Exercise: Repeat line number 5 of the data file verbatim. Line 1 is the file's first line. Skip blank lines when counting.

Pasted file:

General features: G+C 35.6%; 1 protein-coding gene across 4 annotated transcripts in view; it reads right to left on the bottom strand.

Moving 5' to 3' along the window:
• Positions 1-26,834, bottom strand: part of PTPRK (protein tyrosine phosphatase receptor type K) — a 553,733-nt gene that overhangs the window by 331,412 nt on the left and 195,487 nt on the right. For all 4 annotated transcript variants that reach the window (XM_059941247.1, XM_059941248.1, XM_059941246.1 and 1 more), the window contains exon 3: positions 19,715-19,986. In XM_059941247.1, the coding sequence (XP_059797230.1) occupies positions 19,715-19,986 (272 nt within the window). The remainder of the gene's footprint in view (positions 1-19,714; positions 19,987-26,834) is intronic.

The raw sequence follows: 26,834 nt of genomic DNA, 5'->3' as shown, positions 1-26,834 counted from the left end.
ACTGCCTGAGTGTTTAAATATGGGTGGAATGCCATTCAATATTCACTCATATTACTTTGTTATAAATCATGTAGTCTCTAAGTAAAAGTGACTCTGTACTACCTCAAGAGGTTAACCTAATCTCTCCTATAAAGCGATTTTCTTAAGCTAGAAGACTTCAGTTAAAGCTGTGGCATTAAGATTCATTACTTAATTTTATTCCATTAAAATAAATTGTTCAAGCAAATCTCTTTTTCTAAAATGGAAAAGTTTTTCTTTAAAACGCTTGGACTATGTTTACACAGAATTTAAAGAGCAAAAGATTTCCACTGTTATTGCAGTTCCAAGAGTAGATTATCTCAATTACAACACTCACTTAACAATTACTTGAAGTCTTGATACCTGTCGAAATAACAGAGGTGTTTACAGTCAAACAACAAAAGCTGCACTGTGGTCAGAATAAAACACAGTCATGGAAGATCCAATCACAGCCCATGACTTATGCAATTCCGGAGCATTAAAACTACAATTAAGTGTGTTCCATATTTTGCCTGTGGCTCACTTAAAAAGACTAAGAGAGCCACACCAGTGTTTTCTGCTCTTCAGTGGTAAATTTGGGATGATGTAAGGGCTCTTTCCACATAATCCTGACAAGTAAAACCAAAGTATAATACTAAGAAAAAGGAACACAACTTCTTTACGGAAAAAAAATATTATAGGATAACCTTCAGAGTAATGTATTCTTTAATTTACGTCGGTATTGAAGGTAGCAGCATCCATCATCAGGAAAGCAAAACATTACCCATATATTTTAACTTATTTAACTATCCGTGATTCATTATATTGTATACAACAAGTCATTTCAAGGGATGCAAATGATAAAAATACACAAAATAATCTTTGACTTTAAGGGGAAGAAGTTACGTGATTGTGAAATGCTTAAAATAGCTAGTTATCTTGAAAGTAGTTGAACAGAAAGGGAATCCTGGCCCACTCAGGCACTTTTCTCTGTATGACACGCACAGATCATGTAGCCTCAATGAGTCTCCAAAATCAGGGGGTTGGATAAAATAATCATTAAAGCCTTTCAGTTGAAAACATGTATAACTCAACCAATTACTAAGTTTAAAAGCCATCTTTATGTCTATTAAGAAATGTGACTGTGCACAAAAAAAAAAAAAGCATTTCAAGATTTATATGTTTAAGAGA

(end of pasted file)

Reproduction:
ACTGCCTGAGTGTTTAAATATGGGTGGAATGCCATTCAATATTCACTCATATTACTTTGTTATAAATCATGTAGTCTCTAAGTAAAAGTGACTCTGTACTACCTCAAGAGGTTAACCTAATCTCTCCTATAAAGCGATTTTCTTAAGCTAGAAGACTTCAGTTAAAGCTGTGGCATTAAGATTCATTACTTAATTTTATTCCATTAAAATAAATTGTTCAAGCAAATCTCTTTTTCTAAAATGGAAAAGTTTTTCTTTAAAACGCTTGGACTATGTTTACACAGAATTTAAAGAGCAAAAGATTTCCACTGTTATTGCAGTTCCAAGAGTAGATTATCTCAATTACAACACTCACTTAACAATTACTTGAAGTCTTGATACCTGTCGAAATAACAGAGGTGTTTACAGTCAAACAACAAAAGCTGCACTGTGGTCAGAATAAAACACAGTCATGGAAGATCCAATCACAGCCCATGACTTATGCAATTCCGGAGCATTAAAACTACAATTAAGTGTGTTCCATATTTTGCCTGTGGCTCACTTAAAAAGACTAAGAGAGCCACACCAGTGTTTTCTGCTCTTCAGTGGTAAATTTGGGATGATGTAAGGGCTCTTTCCACATAATCCTGACAAGTAAAACCAAAGTATAATACTAAGAAAAAGGAACACAACTTCTTTACGGAAAAAAAATATTATAGGATAACCTTCAGAGTAATGTATTCTTTAATTTACGTCGGTATTGAAGGTAGCAGCATCCATCATCAGGAAAGCAAAACATTACCCATATATTTTAACTTATTTAACTATCCGTGATTCATTATATTGTATACAACAAGTCATTTCAAGGGATGCAAATGATAAAAATACACAAAATAATCTTTGACTTTAAGGGGAAGAAGTTACGTGATTGTGAAATGCTTAAAATAGCTAGTTATCTTGAAAGTAGTTGAACAGAAAGGGAATCCTGGCCCACTCAGGCACTTTTCTCTGTATGACACGCACAGATCATGTAGCCTCAATGAGTCTCCAAAATCAGGGGGTTGGATAAAATAATCATTAAAGCCTTTCAGTTGAAAACATGTATAACTCAACCAATTACTAAGTTTAAAAGCCATCTTTATGTCTATTAAGAAATGTGACTGTGCACAAAAAAAAAAAAAGCATTTCAAGATTTATATGTTTAAGAGA